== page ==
Earlier this week as I was ranking the entire 86-man field at the 2018 Masters, I started feeling bad for golfers ranked outside of the top 25. Is Golfer X really going to beat Dustin Johnson, Jordan Spieth, Justin Thomas, Phil Mickelson, Rickie Fowler, Tiger Woods and Rory McIlroy in the same week when most of those guys have had a ton of success at this course?
Is it easy or difficult to envision Kevin Kisner taking down all of those guys barring some bizarro world in which Kisner somehow gains 35 yards off the tee or has the greatest 72-hole putting performance of his life? It’s difficult, right? Really, really difficult. Not that it can’t or won’t happen, but rarely have we seen this many world-class players streaking into the tournament with so much at stake.
So, I drew a line on my rankings and picked a group of nine participants I think will win this tournament. You can have the field, and I’ll take my nine. They are in no particular order, and I’ve included at least a little bit of evidence to show why I think each golfer will contend at and potentially win the 82nd green jacket.
Visit SportsLine now to see who you can bank on to win the 2018 Masters and which long shots will make a run. Plus, we predict Tiger Woods’ exact finish. All from the model that nailed three 2017 majors heading into the weekend.
1. the Masters is a different story — Tiger has only played once in the last four years– but his 13-of-18 top 10s here combined with the fact that he’s finished in the top 12 in each of his last three PGA Tour events tell a tale that CBS network executives should be beaming about going into this week.: Honestly — and this is going to sound insane — if you combine history with current form, Woods should probably be the favorite at this event. Recent history at
2. Phil Mickelson: Lefty is second (second!) on the PGA Tour in strokes gained through the first three months of 2018. Dustin Johnson is first. Only those two and Justin Thomas exceed two strokes gained per round so far this season. This man is 47 years old!
3. Justin Rose: He has been seven strokes better than the next-best golfer over the last five years (of those who have made every cut at Augusta). He hasn’t finished outside the top 15 in the last four years. The top 15! He’ll be an extremely trendy pick to win this week, which is why you should probably fade him, but the results are evident to back it up.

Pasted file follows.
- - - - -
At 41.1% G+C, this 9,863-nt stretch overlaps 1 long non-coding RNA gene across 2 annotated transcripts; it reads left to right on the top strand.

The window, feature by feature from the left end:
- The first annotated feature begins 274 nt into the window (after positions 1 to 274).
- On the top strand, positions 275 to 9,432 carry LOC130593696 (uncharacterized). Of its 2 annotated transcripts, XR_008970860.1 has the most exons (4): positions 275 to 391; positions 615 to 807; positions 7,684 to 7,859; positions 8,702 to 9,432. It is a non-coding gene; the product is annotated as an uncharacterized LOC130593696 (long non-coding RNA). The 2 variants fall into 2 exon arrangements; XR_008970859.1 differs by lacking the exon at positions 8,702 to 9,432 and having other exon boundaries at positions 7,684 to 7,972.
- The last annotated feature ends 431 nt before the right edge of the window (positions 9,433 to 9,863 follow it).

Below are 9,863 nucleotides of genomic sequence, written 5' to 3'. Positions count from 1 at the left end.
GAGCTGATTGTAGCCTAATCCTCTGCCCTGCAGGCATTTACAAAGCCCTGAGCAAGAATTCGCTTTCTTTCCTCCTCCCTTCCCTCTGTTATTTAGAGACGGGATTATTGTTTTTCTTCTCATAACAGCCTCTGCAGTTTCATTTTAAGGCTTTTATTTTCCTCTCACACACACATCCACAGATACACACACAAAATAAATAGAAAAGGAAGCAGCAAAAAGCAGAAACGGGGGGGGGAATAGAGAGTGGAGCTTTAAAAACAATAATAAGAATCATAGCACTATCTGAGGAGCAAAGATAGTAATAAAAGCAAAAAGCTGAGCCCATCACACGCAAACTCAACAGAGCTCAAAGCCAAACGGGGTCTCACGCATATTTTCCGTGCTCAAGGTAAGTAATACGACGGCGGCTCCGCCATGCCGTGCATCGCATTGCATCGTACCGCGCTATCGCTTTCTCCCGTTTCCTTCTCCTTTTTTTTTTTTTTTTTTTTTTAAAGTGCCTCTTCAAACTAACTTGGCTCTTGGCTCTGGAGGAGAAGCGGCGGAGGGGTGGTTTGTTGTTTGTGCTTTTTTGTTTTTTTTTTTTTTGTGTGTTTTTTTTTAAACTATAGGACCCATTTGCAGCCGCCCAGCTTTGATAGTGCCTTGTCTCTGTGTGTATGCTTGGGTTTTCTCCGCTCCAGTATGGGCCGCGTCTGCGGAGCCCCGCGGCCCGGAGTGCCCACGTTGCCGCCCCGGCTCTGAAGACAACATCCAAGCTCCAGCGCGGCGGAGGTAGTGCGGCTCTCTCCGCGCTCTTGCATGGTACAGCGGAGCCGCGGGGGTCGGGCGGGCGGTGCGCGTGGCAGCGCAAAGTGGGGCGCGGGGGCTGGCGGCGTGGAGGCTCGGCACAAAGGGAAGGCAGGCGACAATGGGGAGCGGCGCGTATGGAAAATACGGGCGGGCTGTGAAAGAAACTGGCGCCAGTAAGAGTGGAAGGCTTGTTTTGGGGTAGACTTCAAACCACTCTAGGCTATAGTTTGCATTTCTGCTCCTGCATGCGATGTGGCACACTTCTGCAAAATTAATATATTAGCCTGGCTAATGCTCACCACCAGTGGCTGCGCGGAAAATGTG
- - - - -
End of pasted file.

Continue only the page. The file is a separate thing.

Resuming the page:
4. Rickie Fowler: I think I might just be listing him because I picked him to start 2018. I certainly don’t feel great about it! Here’s what I go back to with him, though. Last year, when he was really laboring with his swing, he played in the penultimate pairing with Jordan Spieth on Sunday. This year, Fowler is 12th in strokes gained on approach shots. Granted, he’s 127th in putting, but putting can flip in an instant (you watched Rory McIlroy at the Arnold Palmer Invitational, yes?).
5. Dustin Johnson: I actually wanted to leave him off of this list because of his current form, but I can’t do that to the No. 1 player in the world and somebody who has finished in the top 10 in his last two appearances here.
6. Bubba Watson: Bubba, who has won twice this year, also had terrific form going into his 2012 and 2014 wins at Augusta. So his streakiness is not just a fun talking point. Also, if you want the deepest and craziest statistical dive, here you go.
7. Justin Thomas: He’s built for it — built to win Augusta. Last year, he opened 73-76 and somehow still finished inside the top 25. A good start will be massive for him, which is evidenced by his scoring average in Round 1 of his wins being a startling 66.5.
8. Jordan Spieth: His average score over the last five years — which includes four made cuts — is 281.5. That’s almost two strokes better than his next closest competitor (Paul Casey) with a minimum of three cuts made. His average single-round score at Augusta of 70.4 is currently a stroke better than the all-time best for players with at least 25 rounds (Spieth currently has just 16). In short, Spieth is magic at Augusta National, and the data backs that up.
9. Rory McIlroy: In the last five years, only Rose has a better average finish of the golfers who have made the cut. McIlroy’s average finish is 10.8, and he has been nine strokes better than anyone not named Rose. His 276 in 2015 would have won or gotten to a playoff in 70 of the 81 Masters, and he has the fourth-best scoring average of anyone who has ever played this course more than 25 times. The key for McIlroy will be Thursday and Friday scoring. In 18 Thursday and Friday rounds at Augusta, he’s only broken 70 three times — and two of those came in 2011.